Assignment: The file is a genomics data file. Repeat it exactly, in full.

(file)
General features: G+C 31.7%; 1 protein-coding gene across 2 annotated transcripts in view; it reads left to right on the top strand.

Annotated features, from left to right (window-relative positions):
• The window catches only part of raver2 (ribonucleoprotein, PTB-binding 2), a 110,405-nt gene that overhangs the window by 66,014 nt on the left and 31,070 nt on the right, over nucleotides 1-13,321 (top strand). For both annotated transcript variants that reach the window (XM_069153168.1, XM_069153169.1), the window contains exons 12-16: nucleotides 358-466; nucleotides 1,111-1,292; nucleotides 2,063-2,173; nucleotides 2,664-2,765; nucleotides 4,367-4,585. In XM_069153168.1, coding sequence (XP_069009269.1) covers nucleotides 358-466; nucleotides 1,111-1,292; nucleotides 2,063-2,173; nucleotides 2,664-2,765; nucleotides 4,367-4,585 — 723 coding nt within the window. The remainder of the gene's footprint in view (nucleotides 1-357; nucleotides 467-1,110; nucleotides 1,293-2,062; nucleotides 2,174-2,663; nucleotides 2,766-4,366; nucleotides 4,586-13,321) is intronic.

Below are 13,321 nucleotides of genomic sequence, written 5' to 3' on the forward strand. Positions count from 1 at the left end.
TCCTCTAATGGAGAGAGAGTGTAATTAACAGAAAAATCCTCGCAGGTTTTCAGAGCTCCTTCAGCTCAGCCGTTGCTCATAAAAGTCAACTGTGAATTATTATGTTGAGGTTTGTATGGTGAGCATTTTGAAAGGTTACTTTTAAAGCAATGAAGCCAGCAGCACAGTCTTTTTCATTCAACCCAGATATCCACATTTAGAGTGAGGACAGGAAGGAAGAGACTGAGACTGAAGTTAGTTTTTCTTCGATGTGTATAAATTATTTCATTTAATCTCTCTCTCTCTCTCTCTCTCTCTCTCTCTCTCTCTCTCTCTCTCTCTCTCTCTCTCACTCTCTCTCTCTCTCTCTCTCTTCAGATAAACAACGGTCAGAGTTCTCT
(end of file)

General features: G+C 31.7%; 1 protein-coding gene across 2 annotated transcripts in view; it reads left to right on the top strand.

Annotated features, from left to right (window-relative positions):
• The window catches only part of raver2 (ribonucleoprotein, PTB-binding 2), a 110,405-nt gene that overhangs the window by 66,014 nt on the left and 31,070 nt on the right, over nucleotides 1-13,321 (top strand). For both annotated transcript variants that reach the window (XM_069153168.1, XM_069153169.1), the window contains exons 12-16: nucleotides 358-466; nucleotides 1,111-1,292; nucleotides 2,063-2,173; nucleotides 2,664-2,765; nucleotides 4,367-4,585. In XM_069153168.1, coding sequence (XP_069009269.1) covers nucleotides 358-466; nucleotides 1,111-1,292; nucleotides 2,063-2,173; nucleotides 2,664-2,765; nucleotides 4,367-4,585 — 723 coding nt within the window. The remainder of the gene's footprint in view (nucleotides 1-357; nucleotides 467-1,110; nucleotides 1,293-2,062; nucleotides 2,174-2,663; nucleotides 2,766-4,366; nucleotides 4,586-13,321) is intronic.

Below are 13,321 nucleotides of genomic sequence, written 5' to 3' on the forward strand. Positions count from 1 at the left end.
TCCTCTAATGGAGAGAGAGTGTAATTAACAGAAAAATCCTCGCAGGTTTTCAGAGCTCCTTCAGCTCAGCCGTTGCTCATAAAAGTCAACTGTGAATTATTATGTTGAGGTTTGTATGGTGAGCATTTTGAAAGGTTACTTTTAAAGCAATGAAGCCAGCAGCACAGTCTTTTTCATTCAACCCAGATATCCACATTTAGAGTGAGGACAGGAAGGAAGAGACTGAGACTGAAGTTAGTTTTTCTTCGATGTGTATAAATTATTTCATTTAATCTCTCTCTCTCTCTCTCTCTCTCTCTCTCTCTCTCTCTCTCTCTCTCTCTCTCTCTCACTCTCTCTCTCTCTCTCTCTCTTCAGATAAACAACGGTCAGAGTTCTCT